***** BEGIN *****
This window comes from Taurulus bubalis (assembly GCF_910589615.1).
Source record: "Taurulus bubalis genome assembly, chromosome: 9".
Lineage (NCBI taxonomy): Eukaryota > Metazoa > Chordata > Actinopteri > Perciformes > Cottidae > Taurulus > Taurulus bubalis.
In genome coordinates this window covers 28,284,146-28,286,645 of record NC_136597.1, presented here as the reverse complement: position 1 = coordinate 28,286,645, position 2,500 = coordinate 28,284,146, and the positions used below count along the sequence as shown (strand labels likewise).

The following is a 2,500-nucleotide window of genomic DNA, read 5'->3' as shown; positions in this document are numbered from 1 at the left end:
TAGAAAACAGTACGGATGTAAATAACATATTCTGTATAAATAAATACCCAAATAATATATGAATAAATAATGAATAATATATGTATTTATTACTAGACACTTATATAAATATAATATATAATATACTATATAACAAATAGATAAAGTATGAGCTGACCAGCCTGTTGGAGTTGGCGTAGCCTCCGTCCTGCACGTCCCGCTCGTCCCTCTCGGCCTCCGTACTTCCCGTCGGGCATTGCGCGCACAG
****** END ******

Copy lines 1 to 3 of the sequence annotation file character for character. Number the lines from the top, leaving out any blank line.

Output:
This window comes from Taurulus bubalis (assembly GCF_910589615.1).
Source record: "Taurulus bubalis genome assembly, chromosome: 9".
Lineage (NCBI taxonomy): Eukaryota > Metazoa > Chordata > Actinopteri > Perciformes > Cottidae > Taurulus > Taurulus bubalis.